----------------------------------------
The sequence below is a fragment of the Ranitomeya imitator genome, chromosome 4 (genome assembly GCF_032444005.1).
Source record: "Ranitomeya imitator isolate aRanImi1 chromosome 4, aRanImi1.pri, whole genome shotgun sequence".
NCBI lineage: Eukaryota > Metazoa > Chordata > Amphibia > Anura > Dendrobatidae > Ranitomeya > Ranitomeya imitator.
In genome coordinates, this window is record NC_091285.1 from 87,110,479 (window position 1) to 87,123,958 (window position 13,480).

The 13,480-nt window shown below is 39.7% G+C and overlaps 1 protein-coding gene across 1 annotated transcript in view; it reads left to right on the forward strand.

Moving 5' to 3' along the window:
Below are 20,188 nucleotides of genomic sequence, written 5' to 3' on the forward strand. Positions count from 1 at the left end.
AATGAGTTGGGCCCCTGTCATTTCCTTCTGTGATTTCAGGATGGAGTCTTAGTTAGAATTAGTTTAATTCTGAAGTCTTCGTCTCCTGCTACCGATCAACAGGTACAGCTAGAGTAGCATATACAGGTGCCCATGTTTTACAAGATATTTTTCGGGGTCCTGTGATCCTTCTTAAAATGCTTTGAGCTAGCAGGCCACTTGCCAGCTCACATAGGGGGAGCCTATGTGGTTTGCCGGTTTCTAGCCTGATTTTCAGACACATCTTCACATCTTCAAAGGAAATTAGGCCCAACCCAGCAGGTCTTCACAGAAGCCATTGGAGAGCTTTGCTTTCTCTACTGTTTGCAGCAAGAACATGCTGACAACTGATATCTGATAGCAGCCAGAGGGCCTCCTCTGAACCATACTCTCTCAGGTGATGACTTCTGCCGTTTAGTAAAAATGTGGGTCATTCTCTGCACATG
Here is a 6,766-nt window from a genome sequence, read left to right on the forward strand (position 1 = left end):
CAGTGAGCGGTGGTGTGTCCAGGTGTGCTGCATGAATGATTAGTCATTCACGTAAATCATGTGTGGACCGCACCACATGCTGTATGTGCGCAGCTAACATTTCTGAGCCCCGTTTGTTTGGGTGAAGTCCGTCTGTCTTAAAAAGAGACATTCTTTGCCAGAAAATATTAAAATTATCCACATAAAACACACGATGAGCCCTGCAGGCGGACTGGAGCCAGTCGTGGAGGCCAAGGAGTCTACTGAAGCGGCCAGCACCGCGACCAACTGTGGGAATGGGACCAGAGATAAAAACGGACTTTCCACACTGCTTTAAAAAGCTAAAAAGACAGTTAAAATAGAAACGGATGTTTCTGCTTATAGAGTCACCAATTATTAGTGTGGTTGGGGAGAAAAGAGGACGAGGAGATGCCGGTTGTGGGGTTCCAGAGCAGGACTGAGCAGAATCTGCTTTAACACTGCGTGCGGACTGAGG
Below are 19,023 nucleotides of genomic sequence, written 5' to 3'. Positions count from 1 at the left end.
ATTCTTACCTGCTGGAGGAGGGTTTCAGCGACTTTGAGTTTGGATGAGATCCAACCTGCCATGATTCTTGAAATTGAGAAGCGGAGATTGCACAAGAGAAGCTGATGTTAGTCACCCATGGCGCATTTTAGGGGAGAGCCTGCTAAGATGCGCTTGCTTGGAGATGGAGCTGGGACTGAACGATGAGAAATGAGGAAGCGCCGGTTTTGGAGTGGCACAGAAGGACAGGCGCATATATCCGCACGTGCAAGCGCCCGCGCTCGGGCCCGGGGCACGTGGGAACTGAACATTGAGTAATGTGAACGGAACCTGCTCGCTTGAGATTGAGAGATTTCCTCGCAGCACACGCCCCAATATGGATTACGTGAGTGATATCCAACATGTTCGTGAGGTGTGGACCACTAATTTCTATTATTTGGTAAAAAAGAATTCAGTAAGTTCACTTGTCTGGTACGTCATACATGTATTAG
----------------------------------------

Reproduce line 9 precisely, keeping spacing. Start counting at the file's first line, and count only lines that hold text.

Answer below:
Here is a 6,766-nt window from a genome sequence, read left to right on the forward strand (position 1 = left end):